"It is amazing how well-preserved this sample is, presumably due to its rather young age and the permafrost," Svante Pääbo, a geneticist who led the Neanderthal DNA study at the Max Planck Institute for Evolutionary Anthropology in Germany, told me via e-mail. "Eighty percent of the DNA is human, whereas at most 4 percent is from Neandertals in the bones we study. I am envious."

Edward Rubin, director of the U.S. Energy Department's Joint Genome Institute, was similarly impressed: "The coverage of the genome is such ... that they begin to get clues to what the flesh and blood of this creature was."

"It's really a time machine," said Rubin, who is based at Lawrence Berkeley National Laboratory in California.

'Freezing my butt off'
Willerslev is no stranger to Arctic artifacts and ancient DNA analysis: His past projects include studies of mammoth DNA preserved in Alaskan permafrost, as well as fossilized poop from Oregon, so it was natural for him to try to see whether such genetic techniques could be extended to ancient humans in the Arctic.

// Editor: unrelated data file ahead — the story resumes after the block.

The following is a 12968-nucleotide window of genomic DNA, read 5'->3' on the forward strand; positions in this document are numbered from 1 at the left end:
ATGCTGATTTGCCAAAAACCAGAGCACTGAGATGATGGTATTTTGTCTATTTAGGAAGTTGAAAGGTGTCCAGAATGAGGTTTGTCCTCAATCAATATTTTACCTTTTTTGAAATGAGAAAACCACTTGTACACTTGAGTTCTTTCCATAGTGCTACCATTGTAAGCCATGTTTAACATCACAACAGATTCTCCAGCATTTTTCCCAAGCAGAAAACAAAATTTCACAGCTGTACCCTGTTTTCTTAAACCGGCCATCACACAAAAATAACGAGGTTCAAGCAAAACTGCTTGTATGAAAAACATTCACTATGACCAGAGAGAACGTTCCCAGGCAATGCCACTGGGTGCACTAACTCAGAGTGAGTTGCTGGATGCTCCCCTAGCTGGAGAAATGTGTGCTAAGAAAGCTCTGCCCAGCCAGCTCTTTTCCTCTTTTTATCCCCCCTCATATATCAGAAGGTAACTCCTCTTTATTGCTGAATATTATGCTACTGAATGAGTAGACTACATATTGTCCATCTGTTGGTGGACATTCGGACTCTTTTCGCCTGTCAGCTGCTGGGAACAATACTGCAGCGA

Willerslev went so far as to go on an Arctic expedition in 2006 to look for samples. "I was freezing my butt off up there," he recalled. But it turned out that the ideal specimens were already sitting in a Copenhagen museum.

The four hair samples were retrieved from Greenland's permafrost, along with four bits of bone, during a Danish-led excavation in 1986. They were placed in a plastic bag, filed away in Denmark's National Museum, and largely forgotten about. When Willerslev heard about the hair, he could hardly believe his luck.

Researchers handled the hairs carefully to reduce the risk of contamination, and verified that only Europeans had come in contact with the samples. That was important, because they wanted to minimize the chance that modern-day DNA would get in the way of the big question they were aiming to answer.

Tale of an extinct culture